I play a lot of the demos that come down the pipe on the PSN service, and most are rather poor. Many are poor because the game itself is ill-considered – there's no hope of saving such a game with even an optimal demo. As the scatological expression goes, "you can't polish a turd". But many might be perfectly reasonable games, or at least reasonable for their price, but all too often the demo manages to annoy me, or exclude the possibility of getting into the play of the game, or otherwise act as a barrier between me and the game itself.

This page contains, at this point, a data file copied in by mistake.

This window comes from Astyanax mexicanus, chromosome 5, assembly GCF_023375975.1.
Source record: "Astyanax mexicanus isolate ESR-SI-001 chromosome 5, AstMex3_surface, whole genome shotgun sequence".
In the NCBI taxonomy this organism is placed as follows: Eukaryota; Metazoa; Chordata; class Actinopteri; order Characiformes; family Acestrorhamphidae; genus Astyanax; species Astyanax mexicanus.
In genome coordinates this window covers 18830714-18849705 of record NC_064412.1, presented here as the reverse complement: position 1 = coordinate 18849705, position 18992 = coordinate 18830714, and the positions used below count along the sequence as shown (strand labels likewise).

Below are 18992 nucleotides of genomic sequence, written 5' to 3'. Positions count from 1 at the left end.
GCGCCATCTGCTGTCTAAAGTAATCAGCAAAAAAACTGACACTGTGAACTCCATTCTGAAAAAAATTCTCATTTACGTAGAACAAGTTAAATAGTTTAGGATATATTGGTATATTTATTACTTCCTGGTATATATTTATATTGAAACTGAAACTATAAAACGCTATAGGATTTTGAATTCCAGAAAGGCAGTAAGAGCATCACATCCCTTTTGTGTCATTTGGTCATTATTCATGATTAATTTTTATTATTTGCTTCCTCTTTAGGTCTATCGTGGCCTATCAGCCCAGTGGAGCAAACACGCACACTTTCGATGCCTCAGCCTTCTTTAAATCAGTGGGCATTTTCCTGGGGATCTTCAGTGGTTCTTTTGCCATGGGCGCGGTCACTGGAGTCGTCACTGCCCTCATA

One sure way to achieve this kind of failure is a time limitation that is persistent e.g. you can play this demo for 10 minutes total, after which you cannot play it ever again. Such a demo is sure to be deleted as soon as the time limit is expired, and as such the chance of converting into sales is minimal. Time limitation itself is not problematic – the Just Cause 2 demo, for instance, offers a generous 30 minutes per-sitting slot of play which is more than adequate to get to grips with the game itself, and the demo has also been structured to encourage repeat play of the content. It serves to whet the appetite of the player, and encourages them to return to the demo multiple times. This, I suspect, is a principal factor in optimal game demo design – if the player returns to the demo multiple times, over any period of time, they are increasingly likely to purchase the full game.